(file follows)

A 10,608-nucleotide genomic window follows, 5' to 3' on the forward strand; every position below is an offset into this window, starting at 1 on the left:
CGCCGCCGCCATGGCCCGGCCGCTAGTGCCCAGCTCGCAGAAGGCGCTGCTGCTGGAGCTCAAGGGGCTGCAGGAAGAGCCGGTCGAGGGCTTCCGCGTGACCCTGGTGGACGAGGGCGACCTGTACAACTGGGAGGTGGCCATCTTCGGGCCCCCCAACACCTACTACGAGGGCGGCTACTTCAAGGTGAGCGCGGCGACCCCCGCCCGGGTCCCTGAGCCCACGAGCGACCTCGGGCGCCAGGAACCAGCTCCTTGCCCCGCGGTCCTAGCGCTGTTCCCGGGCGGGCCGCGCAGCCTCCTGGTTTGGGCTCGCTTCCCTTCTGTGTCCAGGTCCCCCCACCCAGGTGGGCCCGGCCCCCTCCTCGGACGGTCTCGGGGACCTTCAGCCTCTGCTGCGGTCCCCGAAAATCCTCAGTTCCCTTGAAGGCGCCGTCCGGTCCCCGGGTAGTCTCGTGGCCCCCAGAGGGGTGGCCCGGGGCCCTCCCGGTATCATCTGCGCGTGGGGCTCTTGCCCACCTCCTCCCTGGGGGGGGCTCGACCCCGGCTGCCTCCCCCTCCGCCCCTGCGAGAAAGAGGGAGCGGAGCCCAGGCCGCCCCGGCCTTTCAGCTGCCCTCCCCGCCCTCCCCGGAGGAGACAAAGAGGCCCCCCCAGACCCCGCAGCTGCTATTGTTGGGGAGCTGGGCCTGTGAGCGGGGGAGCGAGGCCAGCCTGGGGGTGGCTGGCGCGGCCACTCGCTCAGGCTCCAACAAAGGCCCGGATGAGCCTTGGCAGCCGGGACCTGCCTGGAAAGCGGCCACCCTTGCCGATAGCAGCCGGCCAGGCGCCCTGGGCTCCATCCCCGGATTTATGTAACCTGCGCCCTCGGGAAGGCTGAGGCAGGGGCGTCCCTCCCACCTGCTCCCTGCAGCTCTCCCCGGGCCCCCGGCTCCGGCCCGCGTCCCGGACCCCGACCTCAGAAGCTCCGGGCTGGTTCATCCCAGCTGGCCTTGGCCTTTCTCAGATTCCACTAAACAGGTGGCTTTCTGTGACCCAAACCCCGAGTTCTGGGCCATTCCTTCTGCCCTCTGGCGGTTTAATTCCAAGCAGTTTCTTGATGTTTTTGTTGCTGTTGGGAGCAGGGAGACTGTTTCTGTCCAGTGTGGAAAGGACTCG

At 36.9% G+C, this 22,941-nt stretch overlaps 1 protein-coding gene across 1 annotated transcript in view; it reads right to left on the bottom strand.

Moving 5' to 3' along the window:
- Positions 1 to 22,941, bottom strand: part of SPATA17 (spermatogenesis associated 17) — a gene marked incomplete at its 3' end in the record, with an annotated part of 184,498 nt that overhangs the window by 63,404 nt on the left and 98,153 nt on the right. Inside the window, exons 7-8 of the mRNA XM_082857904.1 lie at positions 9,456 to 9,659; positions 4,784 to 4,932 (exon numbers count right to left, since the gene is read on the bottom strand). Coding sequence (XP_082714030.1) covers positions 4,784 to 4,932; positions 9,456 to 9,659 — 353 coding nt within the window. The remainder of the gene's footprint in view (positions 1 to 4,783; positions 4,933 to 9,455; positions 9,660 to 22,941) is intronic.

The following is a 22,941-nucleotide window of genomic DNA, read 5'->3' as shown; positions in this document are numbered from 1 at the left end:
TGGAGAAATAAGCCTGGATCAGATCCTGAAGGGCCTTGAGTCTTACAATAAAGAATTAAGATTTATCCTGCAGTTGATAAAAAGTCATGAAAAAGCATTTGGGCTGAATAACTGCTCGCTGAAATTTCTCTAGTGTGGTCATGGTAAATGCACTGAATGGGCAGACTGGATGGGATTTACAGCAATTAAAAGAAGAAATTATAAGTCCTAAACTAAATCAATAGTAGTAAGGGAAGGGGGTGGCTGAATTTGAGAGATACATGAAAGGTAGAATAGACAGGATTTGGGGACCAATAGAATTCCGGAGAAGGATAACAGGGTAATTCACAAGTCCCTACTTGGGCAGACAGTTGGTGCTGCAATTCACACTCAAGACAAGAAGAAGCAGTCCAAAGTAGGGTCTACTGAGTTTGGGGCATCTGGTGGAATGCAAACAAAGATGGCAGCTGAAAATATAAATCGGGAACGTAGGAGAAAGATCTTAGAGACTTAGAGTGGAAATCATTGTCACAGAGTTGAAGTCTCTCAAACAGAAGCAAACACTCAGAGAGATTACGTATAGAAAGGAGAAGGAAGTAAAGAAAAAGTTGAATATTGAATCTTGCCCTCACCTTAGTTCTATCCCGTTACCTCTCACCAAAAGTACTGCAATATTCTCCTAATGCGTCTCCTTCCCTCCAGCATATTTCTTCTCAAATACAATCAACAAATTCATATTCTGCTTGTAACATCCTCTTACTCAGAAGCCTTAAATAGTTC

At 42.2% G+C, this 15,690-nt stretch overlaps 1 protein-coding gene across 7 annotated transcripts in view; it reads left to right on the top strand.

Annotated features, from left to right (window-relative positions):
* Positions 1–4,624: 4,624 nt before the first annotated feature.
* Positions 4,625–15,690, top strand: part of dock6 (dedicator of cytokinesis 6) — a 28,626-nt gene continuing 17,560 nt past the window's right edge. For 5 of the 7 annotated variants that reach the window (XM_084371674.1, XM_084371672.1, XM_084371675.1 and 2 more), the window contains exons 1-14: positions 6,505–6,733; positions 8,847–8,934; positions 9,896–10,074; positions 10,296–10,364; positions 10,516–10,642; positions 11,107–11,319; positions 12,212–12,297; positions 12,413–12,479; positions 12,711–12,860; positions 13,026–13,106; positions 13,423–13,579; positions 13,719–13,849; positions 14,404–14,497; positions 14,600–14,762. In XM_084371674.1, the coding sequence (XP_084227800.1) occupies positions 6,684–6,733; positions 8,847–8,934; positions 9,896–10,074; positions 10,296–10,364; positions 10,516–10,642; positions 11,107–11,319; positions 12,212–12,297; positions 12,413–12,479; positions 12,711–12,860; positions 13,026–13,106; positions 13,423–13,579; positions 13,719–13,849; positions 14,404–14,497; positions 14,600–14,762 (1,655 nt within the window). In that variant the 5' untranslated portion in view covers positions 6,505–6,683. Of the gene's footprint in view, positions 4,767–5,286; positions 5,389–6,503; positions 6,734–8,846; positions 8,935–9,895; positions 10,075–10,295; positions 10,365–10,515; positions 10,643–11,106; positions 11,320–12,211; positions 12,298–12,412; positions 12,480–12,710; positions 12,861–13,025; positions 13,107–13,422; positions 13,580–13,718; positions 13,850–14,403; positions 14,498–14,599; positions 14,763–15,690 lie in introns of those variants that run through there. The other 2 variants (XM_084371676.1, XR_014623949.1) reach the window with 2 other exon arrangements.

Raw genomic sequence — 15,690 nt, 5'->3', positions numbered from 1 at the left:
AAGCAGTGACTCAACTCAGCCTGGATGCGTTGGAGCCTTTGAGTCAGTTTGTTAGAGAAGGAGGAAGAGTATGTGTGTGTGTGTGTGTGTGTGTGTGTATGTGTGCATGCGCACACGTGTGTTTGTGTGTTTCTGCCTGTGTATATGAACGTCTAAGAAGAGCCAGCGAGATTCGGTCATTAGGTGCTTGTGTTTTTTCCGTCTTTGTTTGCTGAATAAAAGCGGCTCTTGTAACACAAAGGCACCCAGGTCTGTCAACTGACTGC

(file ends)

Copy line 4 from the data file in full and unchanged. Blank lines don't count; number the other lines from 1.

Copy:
Moving 5' to 3' along the window: